Release Date: July 10, 2018
Publisher/Developer: Batterystaple Games
Platform: Nintendo Switch (Reviewed), PS4, Xbox One, PC
The Mega Man franchise worked extremely well at providing replay value back in the early days of video gaming due to a unique level select. By allowing you to choose which level to go to, and thereby which amazing boss power to get next, Capcom created conversations. There wasn't an internet to go to, so finding out the perfect strategy involved communication. The game would be talked about over lunch tables, at recess, during sleepovers...and by and large there wasn't one "final solution." Gamers would revel in delight when they found a weapon that helped take a Robot Master down easily, and instead of uploading a video to YouTube you'd be running to your friend's house to recreate it. And in that era's "viral," more cartridges were sold. Yet, in today's modern gaming world, information is there. Pirates and previewers have a written strategy guide for the "right" way to play before a game is even released, and that kills some of the magic. 20XX looks to return a bit of that in-the-moment magical strategy by mixing classic Mega Man with a procedural generation/roguelite scenario.
20XX gives a barebones story (bad robots need to be killed, you'll do it), but it's the gameplay that is the meat of this tale. You are thrust into a random level, itself randomly created via a very intelligent procedural generation. It feels as if there are tons of puzzle piece areas in each world type that are pieced together that never feel unfair. The generation often makes it feel as if there are multiple paths to the level's boss. Defeating them allows you to take their weapon or choose some of the in-game currency. You then get to choose one of three bosses to face next, each with their own procedurally generated level to battle through. Instead of having the internet at large decide the "right" way to do something, the limitations forced upon you give you the original thrill of trying to figure it out for yourself. Meanwhile, there is a seed entry/generator if you find a particular randomization you love.
While I've never been a fan of roguelikes, which start you over brand-new after a single death, 20XX's "rogue-lite" lets you feel as if there is progression each time you play. Through the game you earn nuts that count as in-world currency. You can buy extra health, armor, or power ups for that current trip. Defeating particular enemies or getting to the end of a level nets you chips, which must be used before the next play to give you permanent power ups, such as a health bar extension or a special character who shows up to give you goodies during a playthrough. This can all be turned off with the flip of a switch, back to a traditional roguelike at the basic stats. The game does have a "final boss" area to get to at the tenth level, another thing I appreciate. A lot of procedurally generated games just go on forever, but you are still working toward an end goal. The game does reward you for getting through a level quickly or finding secret areas, giving incentives for speedrunners and completionists alike. Others will appreciate the daily and weekly online challenges, as well as a boss rush mode.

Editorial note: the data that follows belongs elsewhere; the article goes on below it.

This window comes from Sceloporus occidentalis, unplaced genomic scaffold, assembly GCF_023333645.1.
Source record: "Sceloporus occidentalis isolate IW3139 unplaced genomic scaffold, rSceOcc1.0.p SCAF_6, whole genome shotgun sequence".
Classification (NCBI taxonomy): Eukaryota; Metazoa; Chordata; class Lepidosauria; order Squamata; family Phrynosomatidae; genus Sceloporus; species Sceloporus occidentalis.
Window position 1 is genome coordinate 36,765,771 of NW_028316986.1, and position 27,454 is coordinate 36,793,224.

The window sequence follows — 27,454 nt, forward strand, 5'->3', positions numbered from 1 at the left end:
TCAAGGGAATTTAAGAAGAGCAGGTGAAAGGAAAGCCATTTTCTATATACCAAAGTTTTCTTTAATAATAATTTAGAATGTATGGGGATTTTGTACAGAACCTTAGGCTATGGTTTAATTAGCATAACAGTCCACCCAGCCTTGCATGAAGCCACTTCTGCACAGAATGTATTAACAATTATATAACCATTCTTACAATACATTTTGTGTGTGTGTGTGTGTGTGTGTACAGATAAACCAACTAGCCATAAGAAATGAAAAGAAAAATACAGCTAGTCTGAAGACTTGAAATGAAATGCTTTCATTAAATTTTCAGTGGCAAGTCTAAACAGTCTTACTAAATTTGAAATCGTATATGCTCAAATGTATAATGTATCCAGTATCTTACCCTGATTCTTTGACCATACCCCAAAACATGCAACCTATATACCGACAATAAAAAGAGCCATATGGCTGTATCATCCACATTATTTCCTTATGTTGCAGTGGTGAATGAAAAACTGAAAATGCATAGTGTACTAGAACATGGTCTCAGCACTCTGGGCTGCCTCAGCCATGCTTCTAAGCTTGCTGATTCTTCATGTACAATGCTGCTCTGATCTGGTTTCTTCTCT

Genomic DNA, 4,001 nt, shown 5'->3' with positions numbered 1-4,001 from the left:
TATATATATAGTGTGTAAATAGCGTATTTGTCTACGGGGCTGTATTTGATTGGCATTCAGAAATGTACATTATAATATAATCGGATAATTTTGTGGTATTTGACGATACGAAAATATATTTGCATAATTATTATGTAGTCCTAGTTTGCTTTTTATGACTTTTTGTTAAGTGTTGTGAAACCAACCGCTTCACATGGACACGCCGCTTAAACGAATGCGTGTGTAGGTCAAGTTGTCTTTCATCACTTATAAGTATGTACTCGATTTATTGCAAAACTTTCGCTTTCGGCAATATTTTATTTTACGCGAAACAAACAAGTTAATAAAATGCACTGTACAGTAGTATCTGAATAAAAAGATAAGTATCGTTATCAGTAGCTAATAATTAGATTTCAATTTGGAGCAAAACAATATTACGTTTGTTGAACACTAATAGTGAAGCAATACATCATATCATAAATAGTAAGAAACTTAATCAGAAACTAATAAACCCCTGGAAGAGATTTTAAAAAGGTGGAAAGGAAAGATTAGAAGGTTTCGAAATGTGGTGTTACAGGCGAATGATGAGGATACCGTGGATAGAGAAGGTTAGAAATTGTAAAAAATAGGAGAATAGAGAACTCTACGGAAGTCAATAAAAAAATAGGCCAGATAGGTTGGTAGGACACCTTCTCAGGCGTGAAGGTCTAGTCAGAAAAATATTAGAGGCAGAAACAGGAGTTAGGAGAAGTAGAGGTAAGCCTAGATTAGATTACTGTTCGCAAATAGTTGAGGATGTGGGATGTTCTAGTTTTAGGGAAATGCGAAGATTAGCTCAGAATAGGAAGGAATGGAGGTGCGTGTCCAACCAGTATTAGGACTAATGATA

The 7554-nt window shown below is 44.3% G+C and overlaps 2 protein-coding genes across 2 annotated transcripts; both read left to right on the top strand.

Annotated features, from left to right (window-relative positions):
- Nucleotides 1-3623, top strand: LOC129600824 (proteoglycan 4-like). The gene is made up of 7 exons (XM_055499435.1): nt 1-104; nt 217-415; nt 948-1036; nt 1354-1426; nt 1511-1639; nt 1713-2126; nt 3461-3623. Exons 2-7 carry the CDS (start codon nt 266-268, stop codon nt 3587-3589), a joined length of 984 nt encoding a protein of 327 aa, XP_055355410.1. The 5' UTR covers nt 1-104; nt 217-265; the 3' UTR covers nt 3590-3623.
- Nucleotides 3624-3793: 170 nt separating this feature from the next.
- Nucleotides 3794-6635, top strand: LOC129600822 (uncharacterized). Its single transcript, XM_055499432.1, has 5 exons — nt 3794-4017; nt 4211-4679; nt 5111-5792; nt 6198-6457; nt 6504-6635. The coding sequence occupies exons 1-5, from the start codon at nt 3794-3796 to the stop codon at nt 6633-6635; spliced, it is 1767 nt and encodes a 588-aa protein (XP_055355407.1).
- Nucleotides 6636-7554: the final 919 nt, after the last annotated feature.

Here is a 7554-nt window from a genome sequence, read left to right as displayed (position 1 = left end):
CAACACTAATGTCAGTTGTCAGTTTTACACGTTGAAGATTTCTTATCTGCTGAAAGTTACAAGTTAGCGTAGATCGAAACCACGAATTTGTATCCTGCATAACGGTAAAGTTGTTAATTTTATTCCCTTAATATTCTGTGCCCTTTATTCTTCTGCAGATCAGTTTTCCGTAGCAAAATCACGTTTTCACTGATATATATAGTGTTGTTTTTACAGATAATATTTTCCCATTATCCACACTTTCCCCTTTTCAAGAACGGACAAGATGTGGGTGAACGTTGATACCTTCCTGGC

My favorite addition to the play style is the cooperative mode. Either online or locally, two players can take on the levels simultaneously, leading to hijinks reminiscent of another fave Capcom game, Chip 'n' Dale's Rescue Rangers. My friend and I had a great time going through together. There are online quick emotes to share what needs to be done, and a particular button hold will teleport you to your teammate. There are two playable characters (reminiscent of X and Zero, while the PC version released last year ended up with a third character by the end of it), but you can play as clones if you both want a particular weapon. Each player gets the end-of-level choices of weaponry or cash as well. The game runs buttery smooth, be it single or multiplayer, and does a good job of positioning the camera for both players to see what's going on. The ability to drop in with single Joy-Con setups makes this another great drop-in game for the Switch, and for me the ideal place to play it, but it does stink that you lose one power button on the half-set (boss powers can be set to Y,X,L, or ZL. Honestly, three is enough though).
The game does a good job of feeling like a Mega Man game, with it's precision jumping, smart dashing, and enemy pattern memorization. Perhaps the only complaint from hardcore Mega Man fans will be the lack of complete level memorization. The randomness of the levels prevents you from blindly dashing through for a speedrun, but this game is more about the essence of Mega Man than anything else, and it does that very well. With Capcom spacing out on the Mega Man franchise for a while, a lot of people wanted to craft their own to show what a Mega Man game "should" be. 20XX adds enough to the formula to be an amazing game in it's own right, and the Switch is the perfect vehicle for it. If you are a classic Mega Man fan on the lookout for some new challenges, 20XX provides exactly what you need.
-New challenges every time for Mega Man fans
-Brings back the classic magic and discovery of a Mega Man game
-Multiplayer is a blast that doesn't hurt the core experience
-Powerups stack indefinitely, meaning you can "speed plus" yourself beyond your capability to maneuver efficiently
-Some may not like the lack of control over battle order
Special Thanks to Batterystaple games for providing a code for review.